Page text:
Samsung has revealed that the number of pre-orders Galaxy S7 and S7 edge received are higher compared to any of its previous models.
One senior official told Emirates 24|7 last evening that pre-orders in the UAE had crossed its expectation within 48 hours.
Samsung unveiled its flagship devices on February 22 at the Mobile World Congress and started taking pre-orders the very next day. The pre-order deal was especially made sweet with Samsung offering a free Gear VR.
"Pre-orders were actually sold out within two days. We started receiving reports and calls from several participating outlets about either increasing the availability or stop taking pre-orders," says Tarek Sabbagh, head of IT and mobile division at Samsung Gulf Electronics.
"This was also achieved as Samsung had roped in record number of retailers for its pre-order programme in the UAE. There were more stores taking pre-orders this year compared to any other year. The results were seen in the numbers," he adds.
Several stores across the UAE had reported the trend with some stores including Emax refusing to take further pre-orders while some others including Sharaf DG and Jumbo electronics extending the offer despite limited stocks.
The revelation comes days after initial reports from Europe point to a similar trend. According to reports, the total number of pre-orders the two new devices received in Europe was about 2.5 times more than what it received for previous Galaxy phones in the region.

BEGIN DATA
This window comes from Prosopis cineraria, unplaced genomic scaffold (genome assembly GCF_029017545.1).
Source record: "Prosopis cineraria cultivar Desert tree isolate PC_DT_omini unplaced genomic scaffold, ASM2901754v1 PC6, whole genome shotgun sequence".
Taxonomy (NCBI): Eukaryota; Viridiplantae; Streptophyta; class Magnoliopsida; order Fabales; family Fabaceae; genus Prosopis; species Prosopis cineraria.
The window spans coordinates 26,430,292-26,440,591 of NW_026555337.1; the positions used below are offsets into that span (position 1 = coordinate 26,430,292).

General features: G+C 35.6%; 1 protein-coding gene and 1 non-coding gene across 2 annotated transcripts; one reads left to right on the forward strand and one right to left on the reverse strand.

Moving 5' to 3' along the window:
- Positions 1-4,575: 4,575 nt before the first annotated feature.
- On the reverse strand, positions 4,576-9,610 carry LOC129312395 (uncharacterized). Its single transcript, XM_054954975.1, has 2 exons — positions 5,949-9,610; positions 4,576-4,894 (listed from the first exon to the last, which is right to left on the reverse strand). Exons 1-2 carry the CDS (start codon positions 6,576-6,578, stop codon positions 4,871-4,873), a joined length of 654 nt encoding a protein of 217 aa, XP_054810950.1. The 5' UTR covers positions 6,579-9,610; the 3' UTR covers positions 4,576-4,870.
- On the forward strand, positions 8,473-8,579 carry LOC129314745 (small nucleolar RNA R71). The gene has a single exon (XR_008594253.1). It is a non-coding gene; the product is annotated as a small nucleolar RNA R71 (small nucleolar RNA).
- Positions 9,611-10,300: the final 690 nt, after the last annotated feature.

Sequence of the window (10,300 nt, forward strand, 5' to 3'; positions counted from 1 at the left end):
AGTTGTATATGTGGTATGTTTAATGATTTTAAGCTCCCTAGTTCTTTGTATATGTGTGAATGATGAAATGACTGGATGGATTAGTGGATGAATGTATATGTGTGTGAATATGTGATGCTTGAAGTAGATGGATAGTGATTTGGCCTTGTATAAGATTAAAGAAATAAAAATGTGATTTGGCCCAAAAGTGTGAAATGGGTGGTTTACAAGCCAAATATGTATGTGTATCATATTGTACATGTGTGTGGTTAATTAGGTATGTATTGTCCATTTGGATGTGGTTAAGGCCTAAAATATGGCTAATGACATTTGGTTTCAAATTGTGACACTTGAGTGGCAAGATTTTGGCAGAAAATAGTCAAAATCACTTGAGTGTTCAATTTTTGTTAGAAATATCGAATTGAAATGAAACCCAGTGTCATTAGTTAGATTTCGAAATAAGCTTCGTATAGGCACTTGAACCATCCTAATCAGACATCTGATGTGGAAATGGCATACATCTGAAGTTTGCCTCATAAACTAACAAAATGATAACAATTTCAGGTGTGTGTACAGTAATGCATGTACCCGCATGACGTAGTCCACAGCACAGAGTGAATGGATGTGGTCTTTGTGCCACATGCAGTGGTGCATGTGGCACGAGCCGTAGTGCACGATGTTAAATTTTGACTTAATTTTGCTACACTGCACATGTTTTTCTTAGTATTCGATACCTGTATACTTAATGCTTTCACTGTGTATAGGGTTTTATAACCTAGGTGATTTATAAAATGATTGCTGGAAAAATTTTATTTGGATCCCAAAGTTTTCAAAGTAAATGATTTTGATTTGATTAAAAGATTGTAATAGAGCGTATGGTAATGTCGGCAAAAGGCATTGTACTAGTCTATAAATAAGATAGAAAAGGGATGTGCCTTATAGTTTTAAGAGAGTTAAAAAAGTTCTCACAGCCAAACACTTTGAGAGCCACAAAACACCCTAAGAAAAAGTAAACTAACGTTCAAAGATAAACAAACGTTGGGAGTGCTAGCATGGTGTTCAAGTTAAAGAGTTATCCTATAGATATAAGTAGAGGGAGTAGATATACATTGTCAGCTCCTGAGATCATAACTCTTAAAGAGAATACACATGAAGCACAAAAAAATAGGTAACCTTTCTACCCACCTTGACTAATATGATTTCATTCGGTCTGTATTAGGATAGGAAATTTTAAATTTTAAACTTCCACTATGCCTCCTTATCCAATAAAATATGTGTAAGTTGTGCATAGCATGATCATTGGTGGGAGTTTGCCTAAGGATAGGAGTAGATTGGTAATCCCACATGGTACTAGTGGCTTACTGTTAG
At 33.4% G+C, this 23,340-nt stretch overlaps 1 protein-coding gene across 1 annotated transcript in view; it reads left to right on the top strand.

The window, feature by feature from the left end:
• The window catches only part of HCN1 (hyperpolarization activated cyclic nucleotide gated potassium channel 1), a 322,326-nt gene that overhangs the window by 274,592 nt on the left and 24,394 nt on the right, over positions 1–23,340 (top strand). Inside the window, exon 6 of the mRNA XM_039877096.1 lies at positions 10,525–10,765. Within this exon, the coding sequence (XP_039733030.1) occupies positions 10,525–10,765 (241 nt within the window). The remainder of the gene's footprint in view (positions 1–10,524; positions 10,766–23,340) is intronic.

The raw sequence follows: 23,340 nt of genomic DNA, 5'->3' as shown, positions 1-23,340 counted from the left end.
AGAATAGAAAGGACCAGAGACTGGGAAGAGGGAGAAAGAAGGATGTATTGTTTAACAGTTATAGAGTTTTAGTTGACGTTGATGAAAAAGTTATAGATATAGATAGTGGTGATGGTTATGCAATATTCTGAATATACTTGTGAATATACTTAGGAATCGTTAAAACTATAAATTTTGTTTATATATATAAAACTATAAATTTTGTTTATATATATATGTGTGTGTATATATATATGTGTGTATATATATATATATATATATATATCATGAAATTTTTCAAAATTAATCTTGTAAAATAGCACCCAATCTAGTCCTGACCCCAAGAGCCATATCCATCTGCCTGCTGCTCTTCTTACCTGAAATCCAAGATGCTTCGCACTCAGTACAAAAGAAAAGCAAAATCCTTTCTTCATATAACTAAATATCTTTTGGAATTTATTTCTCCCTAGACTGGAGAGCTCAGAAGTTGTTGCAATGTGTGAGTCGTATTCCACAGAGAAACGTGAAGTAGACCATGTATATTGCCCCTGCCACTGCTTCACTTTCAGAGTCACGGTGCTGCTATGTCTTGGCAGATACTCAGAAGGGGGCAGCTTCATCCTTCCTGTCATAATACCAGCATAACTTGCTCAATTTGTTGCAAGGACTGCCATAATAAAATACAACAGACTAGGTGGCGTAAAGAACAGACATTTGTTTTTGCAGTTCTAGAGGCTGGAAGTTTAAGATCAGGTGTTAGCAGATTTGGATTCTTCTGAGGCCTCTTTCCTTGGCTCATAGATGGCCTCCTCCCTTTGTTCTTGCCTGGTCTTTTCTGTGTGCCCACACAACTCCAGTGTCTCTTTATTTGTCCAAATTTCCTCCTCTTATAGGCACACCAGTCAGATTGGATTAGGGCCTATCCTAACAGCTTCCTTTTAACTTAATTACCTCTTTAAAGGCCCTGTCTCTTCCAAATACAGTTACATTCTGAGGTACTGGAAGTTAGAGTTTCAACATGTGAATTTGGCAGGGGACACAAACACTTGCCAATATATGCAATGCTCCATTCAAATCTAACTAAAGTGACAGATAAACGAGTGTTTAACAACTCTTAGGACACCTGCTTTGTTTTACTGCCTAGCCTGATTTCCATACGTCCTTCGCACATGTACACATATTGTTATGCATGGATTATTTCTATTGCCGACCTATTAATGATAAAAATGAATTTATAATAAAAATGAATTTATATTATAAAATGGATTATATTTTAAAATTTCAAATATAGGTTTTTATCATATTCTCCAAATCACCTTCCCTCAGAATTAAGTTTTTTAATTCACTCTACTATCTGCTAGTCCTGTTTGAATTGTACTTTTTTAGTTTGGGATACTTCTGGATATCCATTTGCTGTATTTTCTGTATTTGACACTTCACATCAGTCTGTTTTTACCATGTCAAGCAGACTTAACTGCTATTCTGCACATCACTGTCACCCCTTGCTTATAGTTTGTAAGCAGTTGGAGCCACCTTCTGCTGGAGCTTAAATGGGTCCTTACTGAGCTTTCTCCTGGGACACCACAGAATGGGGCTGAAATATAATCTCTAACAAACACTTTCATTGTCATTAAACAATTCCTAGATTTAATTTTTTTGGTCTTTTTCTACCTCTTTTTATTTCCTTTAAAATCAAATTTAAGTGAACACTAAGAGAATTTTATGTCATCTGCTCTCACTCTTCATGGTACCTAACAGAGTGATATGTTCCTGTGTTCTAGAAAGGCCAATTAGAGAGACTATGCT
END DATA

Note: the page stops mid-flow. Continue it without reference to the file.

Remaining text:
One report says Carphone Warehouse alone reported a 200 per cent increase in pre-orders for the latest flagship devices compared to their predecessors.
But are pre-order numbers sufficient enough to gauge the success of a smartphone? Samsung was going through a miserable year in 2014, with the Galaxy S4 and S5 not creating any major breakthrough in profits.
According to some estimates, sales of Galaxy S5 had dropped by almost 40 per cent below expectation.
In 2015 with the launch of Galaxy S6, Samsung expected to reverse the trend. The pre-orders for Galaxy S6 and S6 edge reached 20 million units.
But, by the year end, the situation was such that the Galaxy S6 had failed to meet sales targets as planned.
Latest fourth quarter results clearly indicate that the mobile division’s profit slipped 7.3 per cent from the third quarter to 2.23 trillion won.
Initial estimates have predicted a weak 2016 with smartphone sales especially premium models struggling with increased competition from Chinese brands.
While the first quarter results should be promising, especially with the launch of new models, Samsung would be hoping that the upward momentum would continue.